Greece and Turkey, NATO allies, are still at odds over a host of issues such as maritime rights, airspace, and ethnically split Cyprus.
Greece has accused Turkey of undermining NATO unity by violating its airspace with fighter jets, prompting an angry Turkish response that blamed Athens for “provocative” violations of its own airspace.
Greece’s foreign ministry said it protested to the Turkish ambassador in Athens on Wednesday over a series of overflights in the Aegean Sea, saying they were unlawful and an “unacceptable provocation”.
Greek Prime Minister Kyriakos Mitsotakis said on Thursday that he informed NATO Secretary-General Jens Stoltenberg of the issue.
“I made it clear to the secretary-general that this type of behaviour by a NATO ally … is unacceptable,” Mitsotakis said.
“It undermines European security as well as the unity … of NATO at a time when amongst NATO members it is indispensable for all of us to remain united as we face the continued aggression of Russia in Ukraine.”
A government spokesman said earlier that following the overflights, the environment was not good for an expected round of confidence-building talks between the two countries.
In a statement responding to Greece, the Turkish foreign ministry said Athens’s comments did not reflect reality, Greece was instigating tensions, and the Turkish Air Force responded to the “provocations” in accordance with engagement rules.
“Greek Air Force have carried out provocative flights near our coasts on April 26-28, and have repeatedly violated our airspace over Datca, Dalaman and Didim,” it said, referring to resort towns on Turkey’s Mediterranean coast.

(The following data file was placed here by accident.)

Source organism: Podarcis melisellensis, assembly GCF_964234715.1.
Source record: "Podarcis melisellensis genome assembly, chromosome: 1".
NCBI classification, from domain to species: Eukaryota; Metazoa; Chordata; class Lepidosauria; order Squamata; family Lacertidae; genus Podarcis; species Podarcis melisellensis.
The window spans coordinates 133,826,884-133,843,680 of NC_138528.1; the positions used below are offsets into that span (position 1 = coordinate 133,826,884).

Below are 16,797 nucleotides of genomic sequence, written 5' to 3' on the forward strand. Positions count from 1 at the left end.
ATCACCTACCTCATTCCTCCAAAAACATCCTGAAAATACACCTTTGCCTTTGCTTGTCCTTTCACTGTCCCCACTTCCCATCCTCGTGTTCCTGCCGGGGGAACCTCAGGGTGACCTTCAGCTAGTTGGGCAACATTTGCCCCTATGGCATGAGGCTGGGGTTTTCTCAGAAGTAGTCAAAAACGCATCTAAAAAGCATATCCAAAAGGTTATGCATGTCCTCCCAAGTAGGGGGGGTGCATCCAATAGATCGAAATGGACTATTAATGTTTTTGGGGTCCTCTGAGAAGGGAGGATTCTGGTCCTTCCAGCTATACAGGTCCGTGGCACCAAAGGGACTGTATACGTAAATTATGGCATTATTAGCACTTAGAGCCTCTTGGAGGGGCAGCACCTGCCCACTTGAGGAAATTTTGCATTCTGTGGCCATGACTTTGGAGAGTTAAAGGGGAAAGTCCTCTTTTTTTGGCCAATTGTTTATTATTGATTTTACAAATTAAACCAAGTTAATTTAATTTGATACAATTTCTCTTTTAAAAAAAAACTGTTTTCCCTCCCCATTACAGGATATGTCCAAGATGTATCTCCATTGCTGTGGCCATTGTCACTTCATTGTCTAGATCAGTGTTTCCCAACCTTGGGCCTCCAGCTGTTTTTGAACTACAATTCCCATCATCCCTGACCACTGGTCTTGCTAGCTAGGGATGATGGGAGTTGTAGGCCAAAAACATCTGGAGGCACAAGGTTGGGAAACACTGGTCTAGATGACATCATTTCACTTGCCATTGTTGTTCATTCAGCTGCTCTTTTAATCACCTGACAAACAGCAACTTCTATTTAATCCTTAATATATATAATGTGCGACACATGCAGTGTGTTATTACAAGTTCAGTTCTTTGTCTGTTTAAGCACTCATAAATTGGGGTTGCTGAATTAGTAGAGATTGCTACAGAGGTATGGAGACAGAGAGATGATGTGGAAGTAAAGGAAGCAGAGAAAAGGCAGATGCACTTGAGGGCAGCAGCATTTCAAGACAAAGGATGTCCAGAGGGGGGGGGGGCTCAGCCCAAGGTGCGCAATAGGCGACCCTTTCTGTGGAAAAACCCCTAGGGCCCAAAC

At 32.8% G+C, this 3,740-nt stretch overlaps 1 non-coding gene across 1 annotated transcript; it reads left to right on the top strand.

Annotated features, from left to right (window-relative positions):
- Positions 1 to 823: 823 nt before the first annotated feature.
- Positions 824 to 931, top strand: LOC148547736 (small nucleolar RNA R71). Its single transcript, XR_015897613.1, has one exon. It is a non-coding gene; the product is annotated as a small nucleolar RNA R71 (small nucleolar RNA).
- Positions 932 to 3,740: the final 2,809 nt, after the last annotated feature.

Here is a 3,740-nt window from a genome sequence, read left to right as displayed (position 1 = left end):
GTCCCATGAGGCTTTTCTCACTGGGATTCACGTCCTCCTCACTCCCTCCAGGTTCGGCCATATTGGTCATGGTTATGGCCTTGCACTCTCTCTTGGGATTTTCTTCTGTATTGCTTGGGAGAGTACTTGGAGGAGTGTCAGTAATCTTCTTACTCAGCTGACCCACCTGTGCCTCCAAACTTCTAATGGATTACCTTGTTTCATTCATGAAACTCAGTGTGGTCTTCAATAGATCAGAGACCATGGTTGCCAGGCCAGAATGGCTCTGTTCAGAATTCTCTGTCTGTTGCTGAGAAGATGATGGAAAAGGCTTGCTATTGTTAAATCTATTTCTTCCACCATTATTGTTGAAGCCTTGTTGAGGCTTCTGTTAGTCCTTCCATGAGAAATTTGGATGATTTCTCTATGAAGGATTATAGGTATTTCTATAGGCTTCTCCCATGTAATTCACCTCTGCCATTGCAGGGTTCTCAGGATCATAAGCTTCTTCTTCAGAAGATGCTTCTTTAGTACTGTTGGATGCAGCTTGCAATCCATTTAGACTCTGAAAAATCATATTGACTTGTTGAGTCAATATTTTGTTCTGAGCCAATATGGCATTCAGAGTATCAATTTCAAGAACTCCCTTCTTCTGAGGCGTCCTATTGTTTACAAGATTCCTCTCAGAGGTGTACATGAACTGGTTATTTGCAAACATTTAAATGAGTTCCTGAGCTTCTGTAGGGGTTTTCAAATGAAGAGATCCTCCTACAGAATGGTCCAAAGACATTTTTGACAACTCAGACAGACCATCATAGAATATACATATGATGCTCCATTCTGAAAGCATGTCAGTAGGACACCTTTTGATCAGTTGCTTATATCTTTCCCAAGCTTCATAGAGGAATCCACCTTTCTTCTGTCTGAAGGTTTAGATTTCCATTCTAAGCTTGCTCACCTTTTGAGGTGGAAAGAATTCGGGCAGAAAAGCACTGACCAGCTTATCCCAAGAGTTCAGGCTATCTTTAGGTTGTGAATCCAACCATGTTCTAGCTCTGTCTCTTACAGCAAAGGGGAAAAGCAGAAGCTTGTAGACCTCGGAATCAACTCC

“While Greece is the side instigating tensions, accusing our country with baseless claims is not in line with the positive agenda and good neighbourliness that was achieved recently,” it added, calling on Athens to “sincerely support” the confidence-building mechanisms within NATO and bilaterally.
Greece and Turkey, NATO allies, came to the brink of war in 1996 over a deserted Aegean islet. Bilateral ties have improved over the years despite occasional tension, most recently over energy resources in the Mediterranean.
The neighbours are still at odds over a host of issues, such as competing claims over their respective continental shelves in the Mediterranean, maritime rights and airspace, the status of some Aegean islets, and ethnically split Cyprus.
Ankara repeated its call to hold bilateral talks on all the issues of contention with Greece on Thursday, including over airspace.
Mitsotakis, who met Turkish President Recep Tayyip Erdogan last month, said Turkey’s recent stance on overflights undermines progress made in that meeting and they need to “stop immediately”.
Turkey, he added, has not aligned with any sanctions taken by the European Union. “This is not the typical behaviour of a country aspiring to join the EU family,” he said.
At the weekend, Turkish Foreign Minister Mevlut Cavusoglu said Greece and Cyprus were the only Western countries critical of Turkey’s stance on sanctions against Russia, saying Athens was concerned Russian tourists would opt to holiday in Turkey because of this.